Saturday, April 13, 2013

A Hi-Line historical tour

The Bearpaw National Battlefield marker depicting Chief Joseph's surrender in 1877.

Where the surrender occurred.

Chief Joseph's speech.
A battlefield kill site.

This shoulder season is driving me nuts.  You've got to be creative to enjoy a time when skiing is crummy and it's not quite right for hiking.
So, creative we were on Saturday, as we headed to the Hi-Line for some entertainment.
We've been there several times before, but we started the day at the Bearpaw National Battlefield, where in 1877, the Nez Perce Indians ended their flight from the U.S. Cavalry and their Chief Joseph made his famous surrender, declaring that, "As the sun now stands, I will fight no more forever."
This battlefield, 15 miles south of Chinook, is a deeply spiritual place, where the spirits of slaughtered Indians, warriors, women and children and the U.S. military personnel they killed defending themselves, hang in the rolling hills along Snake Creek at the foot of the Bearpaw Mountains.
The battlefield's trail covers 1.25 miles, with a side trail of 1.5 miles roundtrip, with 11 interpretive signs.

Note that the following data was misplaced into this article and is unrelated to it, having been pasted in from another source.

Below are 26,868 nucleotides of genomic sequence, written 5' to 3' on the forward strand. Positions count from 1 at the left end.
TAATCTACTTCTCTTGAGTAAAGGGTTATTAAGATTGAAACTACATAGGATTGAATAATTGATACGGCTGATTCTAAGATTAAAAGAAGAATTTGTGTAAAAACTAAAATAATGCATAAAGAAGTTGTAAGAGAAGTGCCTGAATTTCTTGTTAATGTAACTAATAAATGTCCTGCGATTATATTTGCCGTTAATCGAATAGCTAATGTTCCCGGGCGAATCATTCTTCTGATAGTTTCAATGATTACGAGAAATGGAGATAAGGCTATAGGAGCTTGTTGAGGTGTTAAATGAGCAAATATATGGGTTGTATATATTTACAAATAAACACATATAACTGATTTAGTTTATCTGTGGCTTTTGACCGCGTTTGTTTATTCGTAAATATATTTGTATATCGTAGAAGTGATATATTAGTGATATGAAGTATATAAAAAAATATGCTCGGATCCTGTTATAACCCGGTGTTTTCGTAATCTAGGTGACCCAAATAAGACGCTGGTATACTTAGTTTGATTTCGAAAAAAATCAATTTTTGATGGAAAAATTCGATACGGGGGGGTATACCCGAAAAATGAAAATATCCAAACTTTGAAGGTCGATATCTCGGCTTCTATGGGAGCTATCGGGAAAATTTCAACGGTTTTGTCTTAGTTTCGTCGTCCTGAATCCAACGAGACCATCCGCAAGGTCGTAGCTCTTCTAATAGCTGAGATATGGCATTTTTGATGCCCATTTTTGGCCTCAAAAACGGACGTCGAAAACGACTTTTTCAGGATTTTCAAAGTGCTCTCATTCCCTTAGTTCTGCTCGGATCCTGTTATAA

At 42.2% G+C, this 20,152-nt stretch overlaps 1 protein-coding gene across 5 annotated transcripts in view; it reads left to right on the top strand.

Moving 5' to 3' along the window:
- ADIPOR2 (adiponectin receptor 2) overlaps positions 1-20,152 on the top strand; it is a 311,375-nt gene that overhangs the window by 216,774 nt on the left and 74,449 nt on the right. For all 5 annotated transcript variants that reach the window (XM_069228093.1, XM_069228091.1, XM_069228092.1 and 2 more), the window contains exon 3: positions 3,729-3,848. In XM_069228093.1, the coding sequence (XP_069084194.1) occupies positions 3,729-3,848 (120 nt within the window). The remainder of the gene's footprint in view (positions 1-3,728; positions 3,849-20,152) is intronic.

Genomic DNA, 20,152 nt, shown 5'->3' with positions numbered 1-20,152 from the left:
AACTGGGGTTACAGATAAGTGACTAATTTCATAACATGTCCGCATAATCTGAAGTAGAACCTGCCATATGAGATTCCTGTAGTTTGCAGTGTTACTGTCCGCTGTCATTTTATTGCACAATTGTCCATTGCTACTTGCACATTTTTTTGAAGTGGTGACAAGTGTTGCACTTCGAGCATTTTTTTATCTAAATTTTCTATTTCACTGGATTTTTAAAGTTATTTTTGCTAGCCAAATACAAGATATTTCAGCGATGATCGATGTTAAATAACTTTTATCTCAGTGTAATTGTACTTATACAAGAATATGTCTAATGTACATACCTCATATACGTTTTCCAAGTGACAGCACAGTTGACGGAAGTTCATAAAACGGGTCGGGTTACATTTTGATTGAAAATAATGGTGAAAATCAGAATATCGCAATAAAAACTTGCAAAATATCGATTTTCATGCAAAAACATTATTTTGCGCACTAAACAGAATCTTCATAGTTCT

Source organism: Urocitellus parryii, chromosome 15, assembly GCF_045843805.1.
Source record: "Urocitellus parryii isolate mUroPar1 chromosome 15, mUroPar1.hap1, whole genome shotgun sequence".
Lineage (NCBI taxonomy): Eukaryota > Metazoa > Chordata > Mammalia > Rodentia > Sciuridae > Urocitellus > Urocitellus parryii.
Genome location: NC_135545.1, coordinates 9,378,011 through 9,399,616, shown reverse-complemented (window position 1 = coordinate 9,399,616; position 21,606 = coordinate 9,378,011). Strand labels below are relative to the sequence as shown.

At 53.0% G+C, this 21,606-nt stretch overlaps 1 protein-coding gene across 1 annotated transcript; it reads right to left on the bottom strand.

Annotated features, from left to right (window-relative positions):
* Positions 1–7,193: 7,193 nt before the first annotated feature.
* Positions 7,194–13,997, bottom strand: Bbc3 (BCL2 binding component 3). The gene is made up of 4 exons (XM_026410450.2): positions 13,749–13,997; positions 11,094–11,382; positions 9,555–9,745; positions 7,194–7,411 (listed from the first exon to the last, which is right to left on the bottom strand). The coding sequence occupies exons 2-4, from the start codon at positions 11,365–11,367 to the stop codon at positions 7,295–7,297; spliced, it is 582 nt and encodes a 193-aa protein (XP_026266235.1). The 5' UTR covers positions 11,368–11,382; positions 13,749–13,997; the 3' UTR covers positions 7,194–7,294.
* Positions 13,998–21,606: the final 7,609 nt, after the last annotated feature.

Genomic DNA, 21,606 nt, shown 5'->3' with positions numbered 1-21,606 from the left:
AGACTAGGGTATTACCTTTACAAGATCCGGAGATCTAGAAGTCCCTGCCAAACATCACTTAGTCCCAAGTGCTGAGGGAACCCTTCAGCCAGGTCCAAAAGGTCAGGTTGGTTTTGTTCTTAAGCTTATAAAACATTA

The spots where Indian chiefs and soldiers fell are well marked, as is the spot of the surrender.  The Indian sites were covered with offerings from visitors, including tobacco.
The Nez Perce here fell just 40 miles short of safety in Canada.
This was the first time we saw the new interpretive signs and they add greatly to the experience as does a good map available at the trailhead.
The snow-covered mountains offered a scenic backdrop to the trail.  The sky, threatening with storm clouds, was especially scenic.
There is a battlefield museum in Chinook, but it is open Monday through Friday 1 to 5 p.m., so we missed it.

One of the 25 brothel cribs at the Havre Underground
Afterward we headed to Havre to tour the Havre Beneath the Streets Underground Tour, which we enjoyed immensely.
The tour costs $12 and takes about an hour and covers a historic city beneath the downtown which thrived from 1904-06 after the city burned down in 1904.  Businesses simply moved to the basements of businesses, connected to one another with tunnels, while the city rebuilt.  This underground network was restored when tours began in 1994.
There were bars, a brothel with 25 numbered cribs, a bakery, butcher shop, blacksmith, a Chinese laundry, and fully furnished pharmacy.
The tour, given by an experienced tour guide, offers many historical anecdotes about Havre and surrounding communities and places like nearby Fort Assiniboine, once a major Indian wars fort.  It made me realize how different the history is not that far north of Great Falls.
A representation of bootlegger and brothel operator Shorty Young's  headquarters in Havre's underground

No comments: